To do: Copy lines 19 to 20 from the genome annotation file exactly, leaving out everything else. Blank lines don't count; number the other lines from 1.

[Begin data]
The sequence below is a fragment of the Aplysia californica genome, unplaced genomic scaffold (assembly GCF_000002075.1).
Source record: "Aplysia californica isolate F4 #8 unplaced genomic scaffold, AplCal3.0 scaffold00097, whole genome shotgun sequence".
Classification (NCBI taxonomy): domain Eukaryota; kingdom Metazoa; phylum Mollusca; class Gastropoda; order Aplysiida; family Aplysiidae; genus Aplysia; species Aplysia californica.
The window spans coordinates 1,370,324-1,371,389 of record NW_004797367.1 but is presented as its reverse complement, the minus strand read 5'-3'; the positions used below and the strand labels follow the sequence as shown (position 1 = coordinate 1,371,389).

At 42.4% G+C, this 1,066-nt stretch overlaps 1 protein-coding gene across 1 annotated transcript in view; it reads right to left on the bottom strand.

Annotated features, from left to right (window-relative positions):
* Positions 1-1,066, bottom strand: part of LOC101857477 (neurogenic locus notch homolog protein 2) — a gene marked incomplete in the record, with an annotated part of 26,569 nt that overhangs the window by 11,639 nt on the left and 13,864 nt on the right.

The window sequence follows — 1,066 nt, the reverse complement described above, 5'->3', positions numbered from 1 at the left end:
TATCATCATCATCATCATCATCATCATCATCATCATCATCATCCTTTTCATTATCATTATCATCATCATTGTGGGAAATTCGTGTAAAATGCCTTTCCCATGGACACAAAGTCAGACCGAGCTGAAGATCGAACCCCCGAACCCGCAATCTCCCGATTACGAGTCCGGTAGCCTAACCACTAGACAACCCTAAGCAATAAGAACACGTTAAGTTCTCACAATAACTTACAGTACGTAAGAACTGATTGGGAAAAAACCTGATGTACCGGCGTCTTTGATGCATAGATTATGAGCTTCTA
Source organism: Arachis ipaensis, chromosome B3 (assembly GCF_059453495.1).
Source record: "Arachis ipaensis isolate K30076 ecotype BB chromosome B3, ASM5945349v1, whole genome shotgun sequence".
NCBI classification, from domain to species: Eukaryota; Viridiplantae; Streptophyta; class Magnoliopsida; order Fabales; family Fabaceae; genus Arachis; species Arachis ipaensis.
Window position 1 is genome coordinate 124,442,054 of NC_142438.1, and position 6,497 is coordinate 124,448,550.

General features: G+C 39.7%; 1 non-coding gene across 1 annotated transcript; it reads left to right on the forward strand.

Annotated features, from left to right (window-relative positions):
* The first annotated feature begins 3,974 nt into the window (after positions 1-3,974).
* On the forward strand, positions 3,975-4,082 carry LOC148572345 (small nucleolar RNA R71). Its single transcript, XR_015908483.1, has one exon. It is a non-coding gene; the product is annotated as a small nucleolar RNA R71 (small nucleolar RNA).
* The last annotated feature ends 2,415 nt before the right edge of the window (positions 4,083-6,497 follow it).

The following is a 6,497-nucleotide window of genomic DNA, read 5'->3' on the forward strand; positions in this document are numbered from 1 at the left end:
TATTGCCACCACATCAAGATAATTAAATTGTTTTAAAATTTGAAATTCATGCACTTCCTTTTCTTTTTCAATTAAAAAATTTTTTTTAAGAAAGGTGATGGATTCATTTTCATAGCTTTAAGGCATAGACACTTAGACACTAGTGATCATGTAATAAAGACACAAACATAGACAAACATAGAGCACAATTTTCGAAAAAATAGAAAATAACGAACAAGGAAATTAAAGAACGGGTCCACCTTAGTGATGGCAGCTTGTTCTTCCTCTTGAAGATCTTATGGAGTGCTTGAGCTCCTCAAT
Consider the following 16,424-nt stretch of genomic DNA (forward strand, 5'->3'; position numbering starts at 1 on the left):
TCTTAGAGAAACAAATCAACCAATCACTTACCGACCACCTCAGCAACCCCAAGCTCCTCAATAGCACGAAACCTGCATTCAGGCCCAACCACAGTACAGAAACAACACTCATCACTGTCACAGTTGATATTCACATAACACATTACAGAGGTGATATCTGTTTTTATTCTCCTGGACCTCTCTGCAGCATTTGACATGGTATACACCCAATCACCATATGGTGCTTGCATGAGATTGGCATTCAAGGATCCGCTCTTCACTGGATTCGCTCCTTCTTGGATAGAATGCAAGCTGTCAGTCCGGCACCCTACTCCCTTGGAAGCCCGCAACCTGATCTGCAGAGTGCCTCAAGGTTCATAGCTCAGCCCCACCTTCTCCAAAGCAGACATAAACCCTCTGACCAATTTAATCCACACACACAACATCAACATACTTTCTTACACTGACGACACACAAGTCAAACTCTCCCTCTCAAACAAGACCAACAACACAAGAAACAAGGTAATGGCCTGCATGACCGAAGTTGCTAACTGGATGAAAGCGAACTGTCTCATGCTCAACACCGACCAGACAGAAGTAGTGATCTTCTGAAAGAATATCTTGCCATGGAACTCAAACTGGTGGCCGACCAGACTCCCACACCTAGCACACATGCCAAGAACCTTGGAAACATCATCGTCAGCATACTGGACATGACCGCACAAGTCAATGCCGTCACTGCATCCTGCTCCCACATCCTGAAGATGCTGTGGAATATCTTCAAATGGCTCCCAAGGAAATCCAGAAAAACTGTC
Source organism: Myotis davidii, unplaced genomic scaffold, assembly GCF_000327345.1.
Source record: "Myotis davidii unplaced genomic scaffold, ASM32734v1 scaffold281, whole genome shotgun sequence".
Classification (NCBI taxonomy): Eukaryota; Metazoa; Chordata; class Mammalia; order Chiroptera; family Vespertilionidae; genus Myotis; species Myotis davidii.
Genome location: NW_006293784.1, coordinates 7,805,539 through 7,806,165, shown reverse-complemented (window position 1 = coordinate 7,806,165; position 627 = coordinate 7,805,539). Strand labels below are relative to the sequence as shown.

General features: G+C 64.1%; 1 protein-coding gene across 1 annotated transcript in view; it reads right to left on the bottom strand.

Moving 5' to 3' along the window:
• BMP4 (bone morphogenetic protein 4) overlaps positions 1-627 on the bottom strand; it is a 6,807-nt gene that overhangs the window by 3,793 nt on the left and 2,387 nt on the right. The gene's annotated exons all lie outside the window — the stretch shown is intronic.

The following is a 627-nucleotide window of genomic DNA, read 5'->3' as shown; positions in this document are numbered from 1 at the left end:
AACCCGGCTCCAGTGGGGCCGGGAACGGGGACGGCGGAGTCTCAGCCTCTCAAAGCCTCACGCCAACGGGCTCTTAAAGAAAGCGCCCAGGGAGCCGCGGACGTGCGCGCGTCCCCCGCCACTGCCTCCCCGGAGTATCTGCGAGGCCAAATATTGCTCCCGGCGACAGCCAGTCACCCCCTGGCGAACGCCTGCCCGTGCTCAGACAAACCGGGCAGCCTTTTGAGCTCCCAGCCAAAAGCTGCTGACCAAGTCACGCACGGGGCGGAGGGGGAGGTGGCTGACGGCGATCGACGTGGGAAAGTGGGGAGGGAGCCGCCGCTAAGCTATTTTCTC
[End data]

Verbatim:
The following is a 6,497-nucleotide window of genomic DNA, read 5'->3' on the forward strand; positions in this document are numbered from 1 at the left end:
TATTGCCACCACATCAAGATAATTAAATTGTTTTAAAATTTGAAATTCATGCACTTCCTTTTCTTTTTCAATTAAAAAATTTTTTTTAAGAAAGGTGATGGATTCATTTTCATAGCTTTAAGGCATAGACACTTAGACACTAGTGATCATGTAATAAAGACACAAACATAGACAAACATAGAGCACAATTTTCGAAAAAATAGAAAATAACGAACAAGGAAATTAAAGAACGGGTCCACCTTAGTGATGGCAGCTTGTTCTTCCTCTTGAAGATCTTATGGAGTGCTTGAGCTCCTCAAT